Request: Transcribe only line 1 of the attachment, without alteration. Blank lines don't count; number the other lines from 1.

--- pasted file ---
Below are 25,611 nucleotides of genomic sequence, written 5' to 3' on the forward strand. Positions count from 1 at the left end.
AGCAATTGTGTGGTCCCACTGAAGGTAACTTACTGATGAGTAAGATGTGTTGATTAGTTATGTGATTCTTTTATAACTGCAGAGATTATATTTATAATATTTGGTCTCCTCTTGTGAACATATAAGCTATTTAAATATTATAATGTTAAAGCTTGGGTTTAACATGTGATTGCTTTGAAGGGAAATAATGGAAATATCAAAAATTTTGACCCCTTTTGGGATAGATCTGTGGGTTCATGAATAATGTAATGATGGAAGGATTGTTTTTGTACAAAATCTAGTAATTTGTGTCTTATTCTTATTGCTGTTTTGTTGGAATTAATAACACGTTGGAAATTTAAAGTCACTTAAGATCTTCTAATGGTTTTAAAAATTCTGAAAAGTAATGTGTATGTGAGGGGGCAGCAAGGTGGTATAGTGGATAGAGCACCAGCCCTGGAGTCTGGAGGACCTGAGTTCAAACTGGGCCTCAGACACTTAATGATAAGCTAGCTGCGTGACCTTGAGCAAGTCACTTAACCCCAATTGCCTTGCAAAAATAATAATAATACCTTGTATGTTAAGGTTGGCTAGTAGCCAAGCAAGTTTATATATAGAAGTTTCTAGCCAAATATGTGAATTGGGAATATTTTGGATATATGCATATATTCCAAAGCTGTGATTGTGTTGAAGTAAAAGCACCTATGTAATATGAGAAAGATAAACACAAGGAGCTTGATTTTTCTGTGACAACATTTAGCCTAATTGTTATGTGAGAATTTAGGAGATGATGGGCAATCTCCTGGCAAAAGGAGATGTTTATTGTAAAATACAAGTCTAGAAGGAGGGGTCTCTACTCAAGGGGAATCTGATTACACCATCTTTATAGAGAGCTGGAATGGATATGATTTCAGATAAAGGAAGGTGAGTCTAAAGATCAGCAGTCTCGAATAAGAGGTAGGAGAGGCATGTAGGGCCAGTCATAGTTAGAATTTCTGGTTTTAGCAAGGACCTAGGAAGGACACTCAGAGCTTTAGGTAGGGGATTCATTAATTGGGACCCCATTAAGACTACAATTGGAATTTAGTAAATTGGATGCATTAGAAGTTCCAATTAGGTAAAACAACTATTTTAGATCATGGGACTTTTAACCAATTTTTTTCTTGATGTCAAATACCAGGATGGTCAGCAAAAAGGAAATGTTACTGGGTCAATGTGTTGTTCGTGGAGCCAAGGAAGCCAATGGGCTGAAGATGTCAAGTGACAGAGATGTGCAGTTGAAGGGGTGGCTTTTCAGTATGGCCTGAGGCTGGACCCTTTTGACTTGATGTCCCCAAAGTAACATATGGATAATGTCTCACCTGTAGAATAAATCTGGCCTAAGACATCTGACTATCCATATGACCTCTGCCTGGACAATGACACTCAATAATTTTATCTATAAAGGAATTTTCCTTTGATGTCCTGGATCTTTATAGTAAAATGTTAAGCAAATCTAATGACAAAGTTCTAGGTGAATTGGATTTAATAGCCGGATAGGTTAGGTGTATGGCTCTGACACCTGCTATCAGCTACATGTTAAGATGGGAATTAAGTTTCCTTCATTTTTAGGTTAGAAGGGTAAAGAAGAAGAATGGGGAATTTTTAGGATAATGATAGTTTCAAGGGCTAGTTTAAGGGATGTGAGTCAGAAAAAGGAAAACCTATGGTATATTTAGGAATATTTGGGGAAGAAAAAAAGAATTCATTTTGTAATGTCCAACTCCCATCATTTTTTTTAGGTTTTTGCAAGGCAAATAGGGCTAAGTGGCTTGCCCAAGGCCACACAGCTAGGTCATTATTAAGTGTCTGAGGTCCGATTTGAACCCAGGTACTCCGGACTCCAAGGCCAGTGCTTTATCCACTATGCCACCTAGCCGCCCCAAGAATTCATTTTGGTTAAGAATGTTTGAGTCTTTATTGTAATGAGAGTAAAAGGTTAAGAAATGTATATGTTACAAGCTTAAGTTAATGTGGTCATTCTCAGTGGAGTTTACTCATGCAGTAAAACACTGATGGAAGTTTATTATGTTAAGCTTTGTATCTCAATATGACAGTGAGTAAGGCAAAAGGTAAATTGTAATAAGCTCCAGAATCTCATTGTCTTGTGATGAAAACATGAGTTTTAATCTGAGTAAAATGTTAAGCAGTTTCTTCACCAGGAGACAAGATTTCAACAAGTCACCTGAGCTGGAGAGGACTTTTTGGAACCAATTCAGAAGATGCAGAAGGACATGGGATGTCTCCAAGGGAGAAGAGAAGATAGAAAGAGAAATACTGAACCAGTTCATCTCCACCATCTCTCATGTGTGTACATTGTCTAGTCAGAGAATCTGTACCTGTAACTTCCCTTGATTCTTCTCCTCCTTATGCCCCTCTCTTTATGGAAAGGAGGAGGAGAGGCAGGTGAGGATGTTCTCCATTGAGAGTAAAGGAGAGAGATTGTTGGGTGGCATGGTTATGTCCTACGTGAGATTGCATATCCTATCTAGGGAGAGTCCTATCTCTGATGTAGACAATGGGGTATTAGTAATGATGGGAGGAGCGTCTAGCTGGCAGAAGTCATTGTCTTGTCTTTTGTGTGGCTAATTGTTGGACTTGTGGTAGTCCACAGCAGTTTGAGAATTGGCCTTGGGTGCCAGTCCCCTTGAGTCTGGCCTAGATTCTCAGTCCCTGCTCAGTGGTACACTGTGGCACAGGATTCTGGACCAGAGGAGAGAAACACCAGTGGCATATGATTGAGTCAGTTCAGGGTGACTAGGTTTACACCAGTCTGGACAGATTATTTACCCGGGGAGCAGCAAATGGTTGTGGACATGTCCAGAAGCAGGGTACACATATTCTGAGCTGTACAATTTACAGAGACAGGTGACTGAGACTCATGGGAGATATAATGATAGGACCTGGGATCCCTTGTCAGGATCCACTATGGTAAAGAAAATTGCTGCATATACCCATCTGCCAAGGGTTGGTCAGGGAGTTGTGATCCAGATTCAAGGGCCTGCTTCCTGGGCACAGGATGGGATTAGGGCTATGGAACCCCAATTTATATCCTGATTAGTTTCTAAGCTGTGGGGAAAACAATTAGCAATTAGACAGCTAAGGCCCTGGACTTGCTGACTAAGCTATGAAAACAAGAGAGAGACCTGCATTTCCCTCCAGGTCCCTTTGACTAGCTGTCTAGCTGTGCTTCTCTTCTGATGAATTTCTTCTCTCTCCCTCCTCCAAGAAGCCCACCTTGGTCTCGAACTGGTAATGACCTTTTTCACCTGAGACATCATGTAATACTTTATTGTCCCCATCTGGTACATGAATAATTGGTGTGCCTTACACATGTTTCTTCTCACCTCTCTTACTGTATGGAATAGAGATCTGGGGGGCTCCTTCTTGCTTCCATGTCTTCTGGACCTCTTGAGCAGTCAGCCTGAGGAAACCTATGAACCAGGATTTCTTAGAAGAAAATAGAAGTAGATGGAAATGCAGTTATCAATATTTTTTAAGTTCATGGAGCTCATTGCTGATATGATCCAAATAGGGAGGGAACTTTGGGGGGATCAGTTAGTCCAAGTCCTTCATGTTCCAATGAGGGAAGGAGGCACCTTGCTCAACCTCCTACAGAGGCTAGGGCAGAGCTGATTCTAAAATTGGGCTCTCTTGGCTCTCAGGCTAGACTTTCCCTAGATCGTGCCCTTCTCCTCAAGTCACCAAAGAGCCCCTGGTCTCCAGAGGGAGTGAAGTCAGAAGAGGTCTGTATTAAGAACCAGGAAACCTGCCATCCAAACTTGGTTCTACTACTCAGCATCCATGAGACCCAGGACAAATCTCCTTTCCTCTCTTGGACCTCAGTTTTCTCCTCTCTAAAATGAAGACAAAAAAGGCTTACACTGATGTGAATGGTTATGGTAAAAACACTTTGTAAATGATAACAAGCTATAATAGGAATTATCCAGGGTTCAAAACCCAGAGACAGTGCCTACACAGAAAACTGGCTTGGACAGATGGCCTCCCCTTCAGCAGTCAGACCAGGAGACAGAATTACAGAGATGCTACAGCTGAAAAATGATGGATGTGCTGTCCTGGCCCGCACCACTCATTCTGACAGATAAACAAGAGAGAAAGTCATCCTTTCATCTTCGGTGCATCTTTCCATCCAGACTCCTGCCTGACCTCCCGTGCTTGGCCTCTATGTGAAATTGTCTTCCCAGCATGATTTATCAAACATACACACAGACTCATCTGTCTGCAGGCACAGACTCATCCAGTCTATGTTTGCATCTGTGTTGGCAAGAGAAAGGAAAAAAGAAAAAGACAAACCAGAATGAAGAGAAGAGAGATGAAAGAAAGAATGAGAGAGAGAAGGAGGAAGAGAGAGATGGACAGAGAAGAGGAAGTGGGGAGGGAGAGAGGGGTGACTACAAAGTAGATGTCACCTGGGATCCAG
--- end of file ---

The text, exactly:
Below are 25,611 nucleotides of genomic sequence, written 5' to 3' on the forward strand. Positions count from 1 at the left end.